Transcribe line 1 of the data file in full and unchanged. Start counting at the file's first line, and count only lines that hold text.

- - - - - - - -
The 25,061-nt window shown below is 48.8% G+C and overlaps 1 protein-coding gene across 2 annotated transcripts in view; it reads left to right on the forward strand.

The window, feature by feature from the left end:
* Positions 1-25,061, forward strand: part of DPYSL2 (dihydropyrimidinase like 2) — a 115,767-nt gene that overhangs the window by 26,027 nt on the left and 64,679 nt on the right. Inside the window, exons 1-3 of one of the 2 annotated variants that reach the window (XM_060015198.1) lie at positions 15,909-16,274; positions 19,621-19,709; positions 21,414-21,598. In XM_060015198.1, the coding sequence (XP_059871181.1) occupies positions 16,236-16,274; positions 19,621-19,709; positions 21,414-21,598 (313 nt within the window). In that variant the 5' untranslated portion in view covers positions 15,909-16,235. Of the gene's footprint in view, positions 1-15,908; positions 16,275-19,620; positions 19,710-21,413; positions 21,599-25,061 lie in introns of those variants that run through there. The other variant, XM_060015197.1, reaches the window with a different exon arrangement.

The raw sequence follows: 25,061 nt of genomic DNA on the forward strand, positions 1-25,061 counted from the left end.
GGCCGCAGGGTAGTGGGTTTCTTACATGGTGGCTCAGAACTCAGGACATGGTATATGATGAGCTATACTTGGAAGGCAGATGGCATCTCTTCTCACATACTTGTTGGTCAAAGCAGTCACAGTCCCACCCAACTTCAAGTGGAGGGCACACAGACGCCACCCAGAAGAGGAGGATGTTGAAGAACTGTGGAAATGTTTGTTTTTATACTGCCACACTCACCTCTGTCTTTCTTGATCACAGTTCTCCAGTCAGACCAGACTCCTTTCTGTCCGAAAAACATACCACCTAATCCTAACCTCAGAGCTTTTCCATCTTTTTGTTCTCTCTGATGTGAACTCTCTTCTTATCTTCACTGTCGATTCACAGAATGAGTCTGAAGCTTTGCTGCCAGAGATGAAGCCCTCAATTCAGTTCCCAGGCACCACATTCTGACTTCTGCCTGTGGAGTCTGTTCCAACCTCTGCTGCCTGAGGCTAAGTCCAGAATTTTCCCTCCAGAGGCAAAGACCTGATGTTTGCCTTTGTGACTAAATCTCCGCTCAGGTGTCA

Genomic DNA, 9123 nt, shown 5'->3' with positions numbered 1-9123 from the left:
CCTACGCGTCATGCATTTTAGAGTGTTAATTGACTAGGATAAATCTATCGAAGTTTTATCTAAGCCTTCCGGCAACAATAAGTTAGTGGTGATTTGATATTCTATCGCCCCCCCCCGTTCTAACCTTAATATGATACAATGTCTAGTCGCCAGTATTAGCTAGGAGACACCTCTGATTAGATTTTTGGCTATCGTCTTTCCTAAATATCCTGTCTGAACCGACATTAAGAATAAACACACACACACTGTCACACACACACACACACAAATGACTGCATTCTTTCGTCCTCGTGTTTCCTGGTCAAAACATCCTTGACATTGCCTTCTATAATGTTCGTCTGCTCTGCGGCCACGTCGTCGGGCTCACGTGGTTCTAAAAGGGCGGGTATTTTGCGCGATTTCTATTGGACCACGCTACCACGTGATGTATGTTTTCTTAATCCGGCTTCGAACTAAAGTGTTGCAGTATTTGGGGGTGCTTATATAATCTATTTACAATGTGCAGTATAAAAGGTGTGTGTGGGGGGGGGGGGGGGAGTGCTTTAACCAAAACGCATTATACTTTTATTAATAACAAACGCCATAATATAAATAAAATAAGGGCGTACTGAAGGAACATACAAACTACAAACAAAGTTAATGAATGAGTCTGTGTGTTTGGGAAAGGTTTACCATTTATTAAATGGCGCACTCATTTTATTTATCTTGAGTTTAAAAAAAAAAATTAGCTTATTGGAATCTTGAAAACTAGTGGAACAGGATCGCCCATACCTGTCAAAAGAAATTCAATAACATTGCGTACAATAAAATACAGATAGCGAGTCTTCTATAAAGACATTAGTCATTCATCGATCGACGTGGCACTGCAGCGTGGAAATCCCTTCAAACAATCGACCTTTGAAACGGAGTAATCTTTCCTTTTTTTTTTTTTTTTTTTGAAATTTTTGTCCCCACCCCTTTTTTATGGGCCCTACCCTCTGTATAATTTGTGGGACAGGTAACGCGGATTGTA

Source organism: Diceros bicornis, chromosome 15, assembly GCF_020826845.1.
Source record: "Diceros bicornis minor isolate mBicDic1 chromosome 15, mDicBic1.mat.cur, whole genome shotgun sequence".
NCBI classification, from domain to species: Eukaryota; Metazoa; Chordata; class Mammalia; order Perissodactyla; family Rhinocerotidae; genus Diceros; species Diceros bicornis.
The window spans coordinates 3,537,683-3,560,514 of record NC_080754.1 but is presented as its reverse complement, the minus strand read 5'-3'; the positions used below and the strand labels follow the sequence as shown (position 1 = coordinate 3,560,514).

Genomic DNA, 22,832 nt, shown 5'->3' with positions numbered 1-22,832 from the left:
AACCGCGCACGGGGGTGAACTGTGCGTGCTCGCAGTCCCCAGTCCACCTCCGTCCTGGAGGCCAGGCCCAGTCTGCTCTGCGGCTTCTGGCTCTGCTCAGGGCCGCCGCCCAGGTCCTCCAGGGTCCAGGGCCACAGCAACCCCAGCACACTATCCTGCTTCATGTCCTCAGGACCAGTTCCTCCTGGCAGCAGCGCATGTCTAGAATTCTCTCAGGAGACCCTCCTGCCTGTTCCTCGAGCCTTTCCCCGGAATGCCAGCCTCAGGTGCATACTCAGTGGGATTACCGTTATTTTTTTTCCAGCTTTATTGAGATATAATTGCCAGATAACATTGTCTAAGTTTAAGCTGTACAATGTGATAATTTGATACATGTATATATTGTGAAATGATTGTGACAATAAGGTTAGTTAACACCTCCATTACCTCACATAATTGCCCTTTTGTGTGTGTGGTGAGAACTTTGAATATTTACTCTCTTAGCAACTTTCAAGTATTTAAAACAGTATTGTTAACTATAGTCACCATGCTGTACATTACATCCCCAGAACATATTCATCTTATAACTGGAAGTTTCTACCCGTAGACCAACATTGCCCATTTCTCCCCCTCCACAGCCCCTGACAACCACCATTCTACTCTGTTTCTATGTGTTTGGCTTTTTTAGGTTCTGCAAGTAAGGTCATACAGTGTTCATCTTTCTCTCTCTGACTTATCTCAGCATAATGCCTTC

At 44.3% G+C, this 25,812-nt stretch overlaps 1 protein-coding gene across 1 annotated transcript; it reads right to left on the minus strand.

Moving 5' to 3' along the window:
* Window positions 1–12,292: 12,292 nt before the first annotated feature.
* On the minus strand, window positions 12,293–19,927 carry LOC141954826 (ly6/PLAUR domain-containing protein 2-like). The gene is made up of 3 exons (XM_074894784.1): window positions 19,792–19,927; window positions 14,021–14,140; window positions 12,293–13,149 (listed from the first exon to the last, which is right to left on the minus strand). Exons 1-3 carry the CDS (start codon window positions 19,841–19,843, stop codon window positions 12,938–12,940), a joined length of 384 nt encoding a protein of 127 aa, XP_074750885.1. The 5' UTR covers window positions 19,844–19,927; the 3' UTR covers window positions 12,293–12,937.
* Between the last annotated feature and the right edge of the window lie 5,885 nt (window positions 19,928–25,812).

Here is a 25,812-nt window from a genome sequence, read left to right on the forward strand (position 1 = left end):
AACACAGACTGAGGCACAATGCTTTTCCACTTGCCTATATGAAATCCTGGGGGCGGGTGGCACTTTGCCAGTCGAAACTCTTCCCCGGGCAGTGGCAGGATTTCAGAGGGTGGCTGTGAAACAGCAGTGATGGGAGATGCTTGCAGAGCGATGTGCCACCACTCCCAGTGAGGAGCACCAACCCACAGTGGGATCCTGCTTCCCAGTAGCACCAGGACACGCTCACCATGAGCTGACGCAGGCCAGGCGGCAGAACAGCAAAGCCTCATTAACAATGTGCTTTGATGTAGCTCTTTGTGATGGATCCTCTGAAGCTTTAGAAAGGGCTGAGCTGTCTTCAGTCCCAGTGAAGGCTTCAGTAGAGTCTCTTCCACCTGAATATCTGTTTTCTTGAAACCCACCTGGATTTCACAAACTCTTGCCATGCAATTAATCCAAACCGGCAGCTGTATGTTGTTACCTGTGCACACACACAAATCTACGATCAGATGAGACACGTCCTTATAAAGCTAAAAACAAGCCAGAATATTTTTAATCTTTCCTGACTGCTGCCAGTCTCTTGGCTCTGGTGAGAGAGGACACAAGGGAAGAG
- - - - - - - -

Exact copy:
The 25,061-nt window shown below is 48.8% G+C and overlaps 1 protein-coding gene across 2 annotated transcripts in view; it reads left to right on the forward strand.